Tuesday, August 10, 2010

Casalguidi and Lavender, Barbara M. Kershaw, designer

Project: Casalguidi and Lavender

Designer: Barbara M. Kershaw

Type of needlework: Casalguidi

Photos: 3 so far - more to come as I keep working on this project

Barbara on EGA

Barbara on EAC: You can see a group course of hers there

Taken with EGA CyberStitchers: http://www.cyberstitchers.org/

Comments: This is an unfinished project

I have learned from Barbara that Casalguidi is a village near Pistoia in North Central Italy and that Casalguidi is also the name given to a beautiful form of whitework, which flourished from the late 1800s until World War I, that it is a peasant embroidery. Apparently, the peasants and villagers of Casalguidi first created it to imitate the rich laces of the nobility, which they admired but could not afford. In some cases the ruling classes and governments of the day did not allowed them to own lace.

Ideas and inspiration for the designs were also taken from marble work, carbings and architectural features of the churches and the art of the East and Africa. In Casalguidi and the surrounding countryside, Casalguidi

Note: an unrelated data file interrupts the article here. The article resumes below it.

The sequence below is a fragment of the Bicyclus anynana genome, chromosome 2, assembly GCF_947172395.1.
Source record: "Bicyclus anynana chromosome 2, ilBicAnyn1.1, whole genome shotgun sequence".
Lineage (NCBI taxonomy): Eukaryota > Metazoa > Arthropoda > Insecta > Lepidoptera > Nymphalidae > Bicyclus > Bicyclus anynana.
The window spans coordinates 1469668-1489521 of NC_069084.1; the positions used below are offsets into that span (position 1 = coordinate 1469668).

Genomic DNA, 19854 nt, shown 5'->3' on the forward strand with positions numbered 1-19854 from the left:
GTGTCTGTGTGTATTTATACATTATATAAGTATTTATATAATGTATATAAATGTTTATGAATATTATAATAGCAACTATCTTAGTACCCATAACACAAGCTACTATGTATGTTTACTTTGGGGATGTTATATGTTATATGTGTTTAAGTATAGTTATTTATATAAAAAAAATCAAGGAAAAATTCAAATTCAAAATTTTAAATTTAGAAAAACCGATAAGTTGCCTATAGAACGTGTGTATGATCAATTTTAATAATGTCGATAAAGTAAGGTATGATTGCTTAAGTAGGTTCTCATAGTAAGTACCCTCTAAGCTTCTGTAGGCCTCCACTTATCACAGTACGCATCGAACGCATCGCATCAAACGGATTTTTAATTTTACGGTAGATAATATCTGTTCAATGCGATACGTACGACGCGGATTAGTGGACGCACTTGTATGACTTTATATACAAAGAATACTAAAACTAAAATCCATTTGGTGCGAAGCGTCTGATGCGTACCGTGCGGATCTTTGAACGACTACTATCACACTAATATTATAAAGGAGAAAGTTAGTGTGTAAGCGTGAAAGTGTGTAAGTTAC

Embroidery became a cottage industry in part to enable the ladies and girls to supplement the household income. Embroidered bags, purses, pillow covers and cloths were produced to sell to tourists, etc. A school was established in the village to promote and perpetuate the art of Casalguidi embroidery and keep the skill of the traditional embroideries alive.

Thanks, Barbara for providing a bit of background about this beautiful embroidery.

In the photos below, you first see a photo showing what the project will look like when I have completed it. This photo came with the project instruction provided by Barbara.

The second and third photo show the background stitches. I am doing mine using Antique White 32ct Belfast Linen.

I will be adding additional photos right here as I progress on this project.

(Photo that came with the project)

(Photo showing the inner square using four-sided
and modified four-sided stitch)

(Inner and outer square of background)